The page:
A ray of light travelling in air is incident at grazing incidence on a slab with variable refractive index, $n (y) = [k y^{3/2}+ 1]^{1/2}$ where $k = 1 m^{-3/2}$ and follows path as shown in the figure. What is the angle of refraction when the ray comes out.
enter image description here
$(A) 60^°$
$(B) 53^°$
$(C) 30^°$
$(D)$ No deviation

My approach:-

Let the angle of emergence br $r$
At origin i. e $y=0$ $n_1=1$ and when $y=1$ $n_2=\sqrt2$
Using Snell's law $$n_1 \sin90^° = n_2 sinr $$ On solving this I get $r=45^°$ but the sad part is that my answer doesn't match with any option.


closed as off-topic by ACuriousMind Apr 26 at 16:12

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  • $\begingroup$ The ray does not emerge into a medium of index $ \sqrt{2} $. $\endgroup$ – nasu Apr 26 at 16:01
  • $\begingroup$ So what index the ray emerge, I simply put y = 1 in given equation $\endgroup$ – Abhishek Kumar Apr 26 at 16:03
  • $\begingroup$ Please note that homework-like questions and check-my-work questions are generally considered off-topic here. We intend our questions to be potentially useful to a broader set of users than just the one asking, and prefer conceptual questions over those just asking for a specific computation. $\endgroup$ – ACuriousMind Apr 26 at 16:12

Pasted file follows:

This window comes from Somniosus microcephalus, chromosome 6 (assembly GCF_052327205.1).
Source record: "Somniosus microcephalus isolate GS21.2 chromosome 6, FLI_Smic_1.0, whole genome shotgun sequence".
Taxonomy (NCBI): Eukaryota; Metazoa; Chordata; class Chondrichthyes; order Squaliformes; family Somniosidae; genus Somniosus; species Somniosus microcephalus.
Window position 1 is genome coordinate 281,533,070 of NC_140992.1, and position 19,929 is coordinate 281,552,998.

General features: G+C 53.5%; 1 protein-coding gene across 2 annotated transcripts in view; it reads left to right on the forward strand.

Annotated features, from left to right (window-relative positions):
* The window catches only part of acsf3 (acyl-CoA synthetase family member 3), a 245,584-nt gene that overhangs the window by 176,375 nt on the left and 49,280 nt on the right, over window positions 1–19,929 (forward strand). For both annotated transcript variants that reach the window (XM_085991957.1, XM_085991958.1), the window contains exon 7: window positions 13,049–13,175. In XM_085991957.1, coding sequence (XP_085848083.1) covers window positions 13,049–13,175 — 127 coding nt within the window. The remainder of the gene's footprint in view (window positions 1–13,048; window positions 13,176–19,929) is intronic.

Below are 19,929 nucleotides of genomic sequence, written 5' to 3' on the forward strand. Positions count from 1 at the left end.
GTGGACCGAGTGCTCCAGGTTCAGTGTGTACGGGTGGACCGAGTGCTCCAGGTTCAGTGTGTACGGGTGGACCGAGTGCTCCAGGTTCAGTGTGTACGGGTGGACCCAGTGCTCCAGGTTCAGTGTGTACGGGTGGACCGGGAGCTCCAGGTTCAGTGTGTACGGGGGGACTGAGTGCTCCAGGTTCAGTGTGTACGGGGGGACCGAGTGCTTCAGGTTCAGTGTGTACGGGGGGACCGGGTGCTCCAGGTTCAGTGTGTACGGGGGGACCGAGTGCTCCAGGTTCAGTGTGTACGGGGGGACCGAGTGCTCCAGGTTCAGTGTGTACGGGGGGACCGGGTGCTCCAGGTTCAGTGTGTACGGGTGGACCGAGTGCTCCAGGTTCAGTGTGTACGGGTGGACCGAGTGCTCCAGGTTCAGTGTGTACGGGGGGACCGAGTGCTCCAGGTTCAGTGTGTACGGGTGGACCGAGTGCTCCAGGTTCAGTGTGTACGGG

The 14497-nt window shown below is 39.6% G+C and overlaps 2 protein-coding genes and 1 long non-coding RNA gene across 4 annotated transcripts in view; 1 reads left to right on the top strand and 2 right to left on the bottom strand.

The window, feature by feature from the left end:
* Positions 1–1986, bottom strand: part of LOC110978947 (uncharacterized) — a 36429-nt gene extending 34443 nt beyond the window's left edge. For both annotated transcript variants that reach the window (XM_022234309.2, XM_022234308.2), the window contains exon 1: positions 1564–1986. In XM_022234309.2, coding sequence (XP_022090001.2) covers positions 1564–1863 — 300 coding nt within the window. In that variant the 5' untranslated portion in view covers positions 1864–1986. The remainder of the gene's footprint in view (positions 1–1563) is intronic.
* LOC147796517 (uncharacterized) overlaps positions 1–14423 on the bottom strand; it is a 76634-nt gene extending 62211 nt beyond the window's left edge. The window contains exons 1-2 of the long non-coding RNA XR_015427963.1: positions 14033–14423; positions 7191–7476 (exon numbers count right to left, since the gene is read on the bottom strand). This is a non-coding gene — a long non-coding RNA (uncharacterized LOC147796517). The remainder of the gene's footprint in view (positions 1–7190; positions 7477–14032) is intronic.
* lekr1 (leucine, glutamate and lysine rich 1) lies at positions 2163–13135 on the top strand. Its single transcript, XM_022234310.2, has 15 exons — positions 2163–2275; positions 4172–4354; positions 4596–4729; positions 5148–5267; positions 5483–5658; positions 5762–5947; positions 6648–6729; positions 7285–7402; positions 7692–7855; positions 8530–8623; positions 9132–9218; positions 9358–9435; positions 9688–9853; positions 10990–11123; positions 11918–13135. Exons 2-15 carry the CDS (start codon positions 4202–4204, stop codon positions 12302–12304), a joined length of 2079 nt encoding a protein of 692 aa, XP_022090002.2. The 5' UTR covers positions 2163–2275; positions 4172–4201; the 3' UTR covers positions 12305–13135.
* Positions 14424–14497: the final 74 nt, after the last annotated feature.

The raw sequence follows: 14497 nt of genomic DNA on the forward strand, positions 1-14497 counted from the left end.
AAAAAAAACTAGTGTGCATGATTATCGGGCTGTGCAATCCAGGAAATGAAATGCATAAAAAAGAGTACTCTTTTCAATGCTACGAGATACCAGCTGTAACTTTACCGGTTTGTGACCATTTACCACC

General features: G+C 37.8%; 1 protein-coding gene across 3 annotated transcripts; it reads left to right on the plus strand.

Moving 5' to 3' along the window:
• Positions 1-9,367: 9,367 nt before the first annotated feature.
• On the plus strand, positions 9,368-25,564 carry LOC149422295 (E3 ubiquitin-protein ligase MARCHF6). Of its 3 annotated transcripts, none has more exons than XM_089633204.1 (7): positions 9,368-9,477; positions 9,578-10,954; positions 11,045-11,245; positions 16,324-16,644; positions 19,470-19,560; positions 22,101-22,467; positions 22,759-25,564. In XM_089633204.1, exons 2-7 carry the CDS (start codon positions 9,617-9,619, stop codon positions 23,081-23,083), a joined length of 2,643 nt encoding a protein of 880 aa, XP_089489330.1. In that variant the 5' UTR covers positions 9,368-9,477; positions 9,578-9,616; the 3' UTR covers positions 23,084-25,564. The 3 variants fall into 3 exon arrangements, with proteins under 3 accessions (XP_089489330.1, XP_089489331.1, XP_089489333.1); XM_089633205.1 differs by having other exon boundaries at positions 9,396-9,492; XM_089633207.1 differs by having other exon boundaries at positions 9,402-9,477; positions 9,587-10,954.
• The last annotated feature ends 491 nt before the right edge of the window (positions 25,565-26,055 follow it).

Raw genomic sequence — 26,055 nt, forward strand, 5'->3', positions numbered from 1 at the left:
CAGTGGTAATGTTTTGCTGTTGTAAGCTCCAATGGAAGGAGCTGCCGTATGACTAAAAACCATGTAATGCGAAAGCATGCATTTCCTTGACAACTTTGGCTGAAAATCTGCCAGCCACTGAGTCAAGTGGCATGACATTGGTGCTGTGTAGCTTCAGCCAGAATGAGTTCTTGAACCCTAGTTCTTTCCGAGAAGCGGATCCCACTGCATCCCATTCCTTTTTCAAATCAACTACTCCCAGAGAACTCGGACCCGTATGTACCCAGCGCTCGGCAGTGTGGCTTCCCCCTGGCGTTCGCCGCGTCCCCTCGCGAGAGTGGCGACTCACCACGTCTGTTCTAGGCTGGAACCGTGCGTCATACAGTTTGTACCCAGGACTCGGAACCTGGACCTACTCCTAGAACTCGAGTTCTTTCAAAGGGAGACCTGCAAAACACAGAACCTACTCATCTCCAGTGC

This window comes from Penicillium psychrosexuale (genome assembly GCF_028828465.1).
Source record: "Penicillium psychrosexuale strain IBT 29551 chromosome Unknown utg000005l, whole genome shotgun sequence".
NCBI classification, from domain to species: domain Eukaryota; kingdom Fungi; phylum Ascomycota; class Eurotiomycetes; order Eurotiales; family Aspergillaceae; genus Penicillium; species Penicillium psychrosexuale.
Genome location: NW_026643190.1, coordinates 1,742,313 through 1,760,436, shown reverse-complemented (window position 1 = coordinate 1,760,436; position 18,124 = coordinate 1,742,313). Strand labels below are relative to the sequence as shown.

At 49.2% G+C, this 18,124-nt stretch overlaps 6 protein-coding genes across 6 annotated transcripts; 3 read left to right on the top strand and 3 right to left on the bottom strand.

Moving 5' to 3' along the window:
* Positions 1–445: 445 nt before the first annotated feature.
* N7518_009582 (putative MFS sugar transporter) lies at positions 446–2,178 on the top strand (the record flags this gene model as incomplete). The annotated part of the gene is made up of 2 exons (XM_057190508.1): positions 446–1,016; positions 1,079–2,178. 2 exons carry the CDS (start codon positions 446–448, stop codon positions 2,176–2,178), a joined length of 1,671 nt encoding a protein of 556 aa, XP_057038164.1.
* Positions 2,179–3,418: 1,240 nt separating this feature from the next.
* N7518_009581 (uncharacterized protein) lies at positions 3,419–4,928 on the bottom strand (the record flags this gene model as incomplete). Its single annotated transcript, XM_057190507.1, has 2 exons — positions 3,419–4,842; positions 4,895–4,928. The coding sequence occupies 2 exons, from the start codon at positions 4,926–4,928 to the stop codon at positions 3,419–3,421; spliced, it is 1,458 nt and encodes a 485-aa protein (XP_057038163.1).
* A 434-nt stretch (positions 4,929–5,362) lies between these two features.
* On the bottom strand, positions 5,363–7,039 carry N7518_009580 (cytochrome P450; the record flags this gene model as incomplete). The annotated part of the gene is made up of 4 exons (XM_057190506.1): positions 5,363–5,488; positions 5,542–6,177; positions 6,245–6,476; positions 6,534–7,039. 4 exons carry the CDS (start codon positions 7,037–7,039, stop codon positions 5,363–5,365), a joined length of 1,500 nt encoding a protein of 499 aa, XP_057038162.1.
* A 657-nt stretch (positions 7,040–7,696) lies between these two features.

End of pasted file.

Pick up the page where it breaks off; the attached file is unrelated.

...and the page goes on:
• $\begingroup$ @Abhishek The ray emerges in air, according to your image. $\endgroup$ – nasu Apr 26 at 22:32

Consider what the angle of emergence is if the slab has a non-varying refractive index. Then consider what happens if you stack two slabs with different index. Then you can extrapolate to a single slab with a continuously varying index.

  • $\begingroup$ Because this appears to be a homework problem, I won't send the solution. All you get is the hint I gave in my answer. $\endgroup$ – S. McGrew Apr 26 at 16:37

Answer is 4) No deviation . For a slab there is no deviation. $n_1=n_2=1$ of emergent ray from incident ray.

  • $\begingroup$ How n1 and n2 =1 $\endgroup$ – Abhishek Kumar Apr 26 at 16:14
  • $\begingroup$ Both the incidence and emergence is in air. Doesn't matter what the slab is untill it has parallel opposite faces. It is asked clearly in the question the angle of emergence. $\endgroup$ – Tojrah Apr 26 at 16:23

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